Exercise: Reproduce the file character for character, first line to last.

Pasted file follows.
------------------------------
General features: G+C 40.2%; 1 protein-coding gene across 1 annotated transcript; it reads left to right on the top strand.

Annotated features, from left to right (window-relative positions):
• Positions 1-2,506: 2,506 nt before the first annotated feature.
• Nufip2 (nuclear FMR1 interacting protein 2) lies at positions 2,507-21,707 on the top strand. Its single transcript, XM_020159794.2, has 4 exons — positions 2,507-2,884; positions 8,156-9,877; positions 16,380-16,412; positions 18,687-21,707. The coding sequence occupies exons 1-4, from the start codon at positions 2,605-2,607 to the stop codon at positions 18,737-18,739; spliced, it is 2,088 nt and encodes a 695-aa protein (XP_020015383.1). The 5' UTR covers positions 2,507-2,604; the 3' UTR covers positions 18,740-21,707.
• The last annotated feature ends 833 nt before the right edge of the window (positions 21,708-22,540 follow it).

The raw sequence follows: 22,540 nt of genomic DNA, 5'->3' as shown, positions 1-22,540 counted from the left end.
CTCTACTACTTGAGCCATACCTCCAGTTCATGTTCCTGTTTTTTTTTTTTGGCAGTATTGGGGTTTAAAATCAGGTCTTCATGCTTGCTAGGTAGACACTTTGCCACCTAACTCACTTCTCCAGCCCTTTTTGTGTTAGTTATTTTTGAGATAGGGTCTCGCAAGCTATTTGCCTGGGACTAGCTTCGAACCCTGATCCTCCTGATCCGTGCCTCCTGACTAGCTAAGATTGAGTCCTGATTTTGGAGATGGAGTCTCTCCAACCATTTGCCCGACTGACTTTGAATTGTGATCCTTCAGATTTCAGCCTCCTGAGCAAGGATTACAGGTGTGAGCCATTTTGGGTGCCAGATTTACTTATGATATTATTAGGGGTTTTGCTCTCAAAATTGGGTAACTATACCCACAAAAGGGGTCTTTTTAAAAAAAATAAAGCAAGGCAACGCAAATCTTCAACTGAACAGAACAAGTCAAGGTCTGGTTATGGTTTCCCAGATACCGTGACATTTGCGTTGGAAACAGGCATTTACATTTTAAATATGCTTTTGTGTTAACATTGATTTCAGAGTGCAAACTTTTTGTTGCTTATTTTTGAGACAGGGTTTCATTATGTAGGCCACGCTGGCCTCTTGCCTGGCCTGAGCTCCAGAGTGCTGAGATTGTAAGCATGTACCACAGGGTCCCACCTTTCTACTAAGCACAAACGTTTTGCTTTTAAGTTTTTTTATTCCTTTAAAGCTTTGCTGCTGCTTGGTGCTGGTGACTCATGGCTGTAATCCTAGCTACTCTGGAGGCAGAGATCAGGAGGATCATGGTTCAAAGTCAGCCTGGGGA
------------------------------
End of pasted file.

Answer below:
General features: G+C 40.2%; 1 protein-coding gene across 1 annotated transcript; it reads left to right on the top strand.

Annotated features, from left to right (window-relative positions):
• Positions 1-2,506: 2,506 nt before the first annotated feature.
• Nufip2 (nuclear FMR1 interacting protein 2) lies at positions 2,507-21,707 on the top strand. Its single transcript, XM_020159794.2, has 4 exons — positions 2,507-2,884; positions 8,156-9,877; positions 16,380-16,412; positions 18,687-21,707. The coding sequence occupies exons 1-4, from the start codon at positions 2,605-2,607 to the stop codon at positions 18,737-18,739; spliced, it is 2,088 nt and encodes a 695-aa protein (XP_020015383.1). The 5' UTR covers positions 2,507-2,604; the 3' UTR covers positions 18,740-21,707.
• The last annotated feature ends 833 nt before the right edge of the window (positions 21,708-22,540 follow it).

The raw sequence follows: 22,540 nt of genomic DNA, 5'->3' as shown, positions 1-22,540 counted from the left end.
CTCTACTACTTGAGCCATACCTCCAGTTCATGTTCCTGTTTTTTTTTTTTGGCAGTATTGGGGTTTAAAATCAGGTCTTCATGCTTGCTAGGTAGACACTTTGCCACCTAACTCACTTCTCCAGCCCTTTTTGTGTTAGTTATTTTTGAGATAGGGTCTCGCAAGCTATTTGCCTGGGACTAGCTTCGAACCCTGATCCTCCTGATCCGTGCCTCCTGACTAGCTAAGATTGAGTCCTGATTTTGGAGATGGAGTCTCTCCAACCATTTGCCCGACTGACTTTGAATTGTGATCCTTCAGATTTCAGCCTCCTGAGCAAGGATTACAGGTGTGAGCCATTTTGGGTGCCAGATTTACTTATGATATTATTAGGGGTTTTGCTCTCAAAATTGGGTAACTATACCCACAAAAGGGGTCTTTTTAAAAAAAATAAAGCAAGGCAACGCAAATCTTCAACTGAACAGAACAAGTCAAGGTCTGGTTATGGTTTCCCAGATACCGTGACATTTGCGTTGGAAACAGGCATTTACATTTTAAATATGCTTTTGTGTTAACATTGATTTCAGAGTGCAAACTTTTTGTTGCTTATTTTTGAGACAGGGTTTCATTATGTAGGCCACGCTGGCCTCTTGCCTGGCCTGAGCTCCAGAGTGCTGAGATTGTAAGCATGTACCACAGGGTCCCACCTTTCTACTAAGCACAAACGTTTTGCTTTTAAGTTTTTTTATTCCTTTAAAGCTTTGCTGCTGCTTGGTGCTGGTGACTCATGGCTGTAATCCTAGCTACTCTGGAGGCAGAGATCAGGAGGATCATGGTTCAAAGTCAGCCTGGGGA